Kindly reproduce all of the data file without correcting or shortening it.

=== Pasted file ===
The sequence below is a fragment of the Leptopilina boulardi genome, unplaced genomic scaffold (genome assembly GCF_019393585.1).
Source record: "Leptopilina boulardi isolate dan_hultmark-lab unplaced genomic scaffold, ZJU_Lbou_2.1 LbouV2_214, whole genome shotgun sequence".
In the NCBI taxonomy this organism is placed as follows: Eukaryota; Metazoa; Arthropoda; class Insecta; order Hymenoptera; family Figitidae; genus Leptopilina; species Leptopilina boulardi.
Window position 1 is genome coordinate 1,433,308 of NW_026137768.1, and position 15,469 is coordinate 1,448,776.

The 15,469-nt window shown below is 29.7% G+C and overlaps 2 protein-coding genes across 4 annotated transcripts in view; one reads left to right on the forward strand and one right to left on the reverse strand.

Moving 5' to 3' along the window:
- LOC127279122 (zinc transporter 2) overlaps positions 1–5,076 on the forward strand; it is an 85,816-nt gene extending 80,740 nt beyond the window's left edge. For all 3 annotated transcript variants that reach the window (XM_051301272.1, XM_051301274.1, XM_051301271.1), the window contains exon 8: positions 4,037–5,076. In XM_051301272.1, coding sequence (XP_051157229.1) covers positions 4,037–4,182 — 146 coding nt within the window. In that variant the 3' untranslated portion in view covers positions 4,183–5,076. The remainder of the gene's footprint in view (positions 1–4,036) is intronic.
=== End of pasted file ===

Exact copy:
The sequence below is a fragment of the Leptopilina boulardi genome, unplaced genomic scaffold (genome assembly GCF_019393585.1).
Source record: "Leptopilina boulardi isolate dan_hultmark-lab unplaced genomic scaffold, ZJU_Lbou_2.1 LbouV2_214, whole genome shotgun sequence".
In the NCBI taxonomy this organism is placed as follows: Eukaryota; Metazoa; Arthropoda; class Insecta; order Hymenoptera; family Figitidae; genus Leptopilina; species Leptopilina boulardi.
Window position 1 is genome coordinate 1,433,308 of NW_026137768.1, and position 15,469 is coordinate 1,448,776.

The 15,469-nt window shown below is 29.7% G+C and overlaps 2 protein-coding genes across 4 annotated transcripts in view; one reads left to right on the forward strand and one right to left on the reverse strand.

Moving 5' to 3' along the window:
- LOC127279122 (zinc transporter 2) overlaps positions 1–5,076 on the forward strand; it is an 85,816-nt gene extending 80,740 nt beyond the window's left edge. For all 3 annotated transcript variants that reach the window (XM_051301272.1, XM_051301274.1, XM_051301271.1), the window contains exon 8: positions 4,037–5,076. In XM_051301272.1, coding sequence (XP_051157229.1) covers positions 4,037–4,182 — 146 coding nt within the window. In that variant the 3' untranslated portion in view covers positions 4,183–5,076. The remainder of the gene's footprint in view (positions 1–4,036) is intronic.